Before Daniel Craig arrived, James Bond hadn’t made sense for years. That’s not just because the character’s original conception — a borderline sadist who used and discarded women while eating elaborate meals, drinking to excess, and smoking constantly — felt increasingly out of time as the 20th century turned into the 21st. It’s because Bond fans could be driven to the brink of madness trying to connect one film to the next. A new actor would take over as Bond from time to time, but it was unclear whether or not the Bond of the moment and the Bonds of the past shared the same history. Why did some of the supporting cast remain consistent and others did not? Is it any wonder why a fan theory that “James Bond” was just a codename caught on in some corners?
The Craig films, which culminate this year with the fifth film in his cycle, No Time to Die, have treated both Bond’s retrograde personality and tangled continuity as problems that needed solving. They’ve addressed the former without making Bond fundamentally un-Bondian, emphasizing the toughness of his character and the emotional toil of the job rather than, say, his tendency to leer at every woman who crosses his path. And they’ve tried to smooth out the snarls of James Bond continuity while telling a multi-part story with a distinct beginning, middle, and seemingly definitive end.
It’s been a thoughtful overhaul filled with bold choices. But was it successful? Has Bond emerged from his turn-of-the-century transformation newly relevant? Did the attempt at making individual entries part of a bigger story work? To find answers here at the end involves first going back to the beginning.
When Casino Royale hit theaters in 2006, it earned comparisons to the then-fledgling Bourne franchise, and understandably so, given that it took cues from those films’ grittier approach to action — emphasizing tough, intense, sometimes bloody scenes of combat over effects-driven set pieces. The Bourne films were viewed at first as the anti-Bonds, an answer to the excesses—like, say, an ice palace or an invisible car—of the later Pierce Brosnan films.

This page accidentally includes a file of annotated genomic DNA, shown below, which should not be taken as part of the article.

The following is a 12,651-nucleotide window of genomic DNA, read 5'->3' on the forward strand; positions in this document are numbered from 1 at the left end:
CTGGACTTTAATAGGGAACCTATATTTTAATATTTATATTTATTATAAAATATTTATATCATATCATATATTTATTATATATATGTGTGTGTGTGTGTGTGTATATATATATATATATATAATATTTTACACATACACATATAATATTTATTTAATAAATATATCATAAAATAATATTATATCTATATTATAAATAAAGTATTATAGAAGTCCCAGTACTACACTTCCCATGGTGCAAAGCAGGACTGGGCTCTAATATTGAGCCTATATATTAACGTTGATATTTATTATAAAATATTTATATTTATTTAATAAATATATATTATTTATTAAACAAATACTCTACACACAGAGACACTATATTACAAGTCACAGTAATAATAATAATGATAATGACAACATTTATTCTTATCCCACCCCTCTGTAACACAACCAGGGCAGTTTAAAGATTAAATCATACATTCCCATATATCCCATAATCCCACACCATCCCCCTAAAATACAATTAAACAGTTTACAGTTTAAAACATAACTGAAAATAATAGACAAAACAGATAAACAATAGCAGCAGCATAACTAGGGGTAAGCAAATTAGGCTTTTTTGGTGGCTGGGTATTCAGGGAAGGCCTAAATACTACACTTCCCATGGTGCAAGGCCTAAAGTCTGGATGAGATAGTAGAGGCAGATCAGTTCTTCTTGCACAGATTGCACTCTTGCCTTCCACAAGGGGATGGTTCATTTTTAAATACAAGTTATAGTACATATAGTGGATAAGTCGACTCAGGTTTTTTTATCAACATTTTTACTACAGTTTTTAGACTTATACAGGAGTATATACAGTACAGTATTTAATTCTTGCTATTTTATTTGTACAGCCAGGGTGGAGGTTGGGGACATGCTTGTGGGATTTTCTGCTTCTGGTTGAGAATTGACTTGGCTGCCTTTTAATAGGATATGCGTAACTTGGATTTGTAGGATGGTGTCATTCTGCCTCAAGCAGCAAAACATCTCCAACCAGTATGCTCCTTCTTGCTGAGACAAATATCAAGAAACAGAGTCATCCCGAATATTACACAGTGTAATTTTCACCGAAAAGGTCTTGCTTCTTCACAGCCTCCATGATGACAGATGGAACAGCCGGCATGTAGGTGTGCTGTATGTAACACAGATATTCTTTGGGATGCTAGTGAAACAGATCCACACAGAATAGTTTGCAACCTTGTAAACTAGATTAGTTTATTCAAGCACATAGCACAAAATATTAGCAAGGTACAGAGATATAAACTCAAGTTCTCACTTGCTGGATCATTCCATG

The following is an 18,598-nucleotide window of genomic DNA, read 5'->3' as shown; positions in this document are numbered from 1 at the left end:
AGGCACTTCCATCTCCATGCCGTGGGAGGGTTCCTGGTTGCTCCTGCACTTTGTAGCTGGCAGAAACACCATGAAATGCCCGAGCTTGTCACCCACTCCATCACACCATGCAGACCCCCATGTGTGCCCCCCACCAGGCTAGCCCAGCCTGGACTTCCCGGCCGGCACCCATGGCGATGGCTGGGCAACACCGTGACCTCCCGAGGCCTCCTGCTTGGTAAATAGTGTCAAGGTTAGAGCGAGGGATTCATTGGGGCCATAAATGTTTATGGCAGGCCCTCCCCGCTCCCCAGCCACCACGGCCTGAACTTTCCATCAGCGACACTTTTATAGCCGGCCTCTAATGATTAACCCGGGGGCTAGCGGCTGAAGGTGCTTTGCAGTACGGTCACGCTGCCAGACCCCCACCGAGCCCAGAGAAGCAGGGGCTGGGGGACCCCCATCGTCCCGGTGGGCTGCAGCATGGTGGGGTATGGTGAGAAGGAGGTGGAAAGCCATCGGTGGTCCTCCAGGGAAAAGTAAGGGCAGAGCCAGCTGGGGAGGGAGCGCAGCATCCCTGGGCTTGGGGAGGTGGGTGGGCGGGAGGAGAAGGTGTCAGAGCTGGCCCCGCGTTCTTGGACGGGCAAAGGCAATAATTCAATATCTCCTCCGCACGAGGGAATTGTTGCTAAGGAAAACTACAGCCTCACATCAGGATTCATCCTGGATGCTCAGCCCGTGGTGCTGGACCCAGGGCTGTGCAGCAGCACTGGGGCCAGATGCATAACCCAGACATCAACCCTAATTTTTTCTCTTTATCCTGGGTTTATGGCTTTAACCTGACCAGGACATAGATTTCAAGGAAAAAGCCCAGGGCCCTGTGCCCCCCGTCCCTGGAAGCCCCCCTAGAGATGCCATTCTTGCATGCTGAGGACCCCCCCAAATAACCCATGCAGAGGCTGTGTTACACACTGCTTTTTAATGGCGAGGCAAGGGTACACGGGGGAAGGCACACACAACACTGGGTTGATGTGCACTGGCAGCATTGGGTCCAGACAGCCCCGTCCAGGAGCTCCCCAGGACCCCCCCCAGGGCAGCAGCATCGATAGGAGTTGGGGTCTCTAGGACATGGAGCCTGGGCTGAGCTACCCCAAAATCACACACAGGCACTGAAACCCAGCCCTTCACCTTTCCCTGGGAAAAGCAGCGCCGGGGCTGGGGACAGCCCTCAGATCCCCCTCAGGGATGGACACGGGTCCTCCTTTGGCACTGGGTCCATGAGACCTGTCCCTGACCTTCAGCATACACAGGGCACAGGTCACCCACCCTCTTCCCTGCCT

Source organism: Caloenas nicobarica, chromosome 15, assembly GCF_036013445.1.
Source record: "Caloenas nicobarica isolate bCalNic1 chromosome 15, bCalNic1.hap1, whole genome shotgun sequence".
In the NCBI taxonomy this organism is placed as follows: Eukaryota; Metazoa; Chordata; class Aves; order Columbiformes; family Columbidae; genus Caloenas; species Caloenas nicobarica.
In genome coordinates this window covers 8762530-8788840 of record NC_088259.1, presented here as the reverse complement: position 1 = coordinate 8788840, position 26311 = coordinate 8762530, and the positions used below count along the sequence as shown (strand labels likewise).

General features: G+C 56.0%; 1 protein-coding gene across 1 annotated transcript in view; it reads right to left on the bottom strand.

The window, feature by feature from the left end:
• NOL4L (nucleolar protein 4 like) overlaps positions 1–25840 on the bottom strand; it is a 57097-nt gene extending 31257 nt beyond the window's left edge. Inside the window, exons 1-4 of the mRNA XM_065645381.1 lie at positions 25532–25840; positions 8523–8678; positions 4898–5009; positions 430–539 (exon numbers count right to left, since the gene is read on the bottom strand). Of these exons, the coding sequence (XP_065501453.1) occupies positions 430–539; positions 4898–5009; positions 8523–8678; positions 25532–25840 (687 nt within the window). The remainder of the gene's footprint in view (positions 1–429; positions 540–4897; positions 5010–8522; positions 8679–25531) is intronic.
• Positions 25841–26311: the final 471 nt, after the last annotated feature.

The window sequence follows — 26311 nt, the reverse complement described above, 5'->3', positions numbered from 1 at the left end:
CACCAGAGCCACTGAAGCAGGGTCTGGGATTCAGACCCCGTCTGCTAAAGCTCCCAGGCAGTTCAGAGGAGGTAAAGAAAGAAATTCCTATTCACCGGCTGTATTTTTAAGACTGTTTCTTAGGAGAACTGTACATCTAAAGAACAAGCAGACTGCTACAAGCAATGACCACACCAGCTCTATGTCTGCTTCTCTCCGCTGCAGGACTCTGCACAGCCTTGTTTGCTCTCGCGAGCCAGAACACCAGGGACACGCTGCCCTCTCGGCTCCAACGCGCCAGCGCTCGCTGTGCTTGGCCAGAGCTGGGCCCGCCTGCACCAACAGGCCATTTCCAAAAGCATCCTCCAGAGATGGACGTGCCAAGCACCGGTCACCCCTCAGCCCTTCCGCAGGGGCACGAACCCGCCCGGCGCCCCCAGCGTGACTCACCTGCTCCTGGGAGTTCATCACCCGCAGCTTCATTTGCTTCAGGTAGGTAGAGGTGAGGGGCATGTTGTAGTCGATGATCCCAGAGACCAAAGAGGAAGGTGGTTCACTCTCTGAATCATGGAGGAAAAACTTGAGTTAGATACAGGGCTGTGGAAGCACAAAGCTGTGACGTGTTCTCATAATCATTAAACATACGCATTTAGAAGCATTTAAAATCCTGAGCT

It wasn’t the first time the Bond films had realigned themselves to suit the tastes of the times. Live and Let Die mimics the blaxploitation films of the early ’70s, awkwardly dropping Roger Moore into a role that elsewhere might have been played by Fred Williamson. Moonraker sent Bond into space at the height of the post-Star Wars science fiction boom. But where those entries felt like trend-chasing, the harder-hitting action of Casino marked the beginning of a longer-lasting shift.
For all the Bourne comparisons, Casino Royale owed as much to the previous year’s Batman Begins, another attempt to figure out how an iconic 20th-century hero would work in the 21st. The solution for Batman proved to be the solution for Bond: strip the character down to its essence and rebuild from there. (Casino Royale co-writer Paul Haggis even acknowledged the influence.) For Bond that meant returning to Fleming’s description of Bond as “quiet, hard, ruthless, sardonic, fatalistic” and a “blunt instrument” wielded by the government to execute nasty business.
Though not exactly an origin story, Casino Royale does contain a flashback to Bond’s first kill. More importantly, it lets Craig’s performance do a lot of the work of redefining Bond. “Quiet, hard, ruthless, sardonic?” Check, check, check, and check. And by film’s end, a kind of resigned fatalism has crept in as well. Craig brings his own terse magnetism to the character, but also a sense of vulnerability, particularly in his scenes with Eva Green, who plays Vesper Lynd, the rare character who feels like a match for Bond and a woman with whom he could truly fall in love. It doesn’t work out, to put it mildly, but their chemistry creates a sense of loss that haunts the character as it hangs over the rest of the films.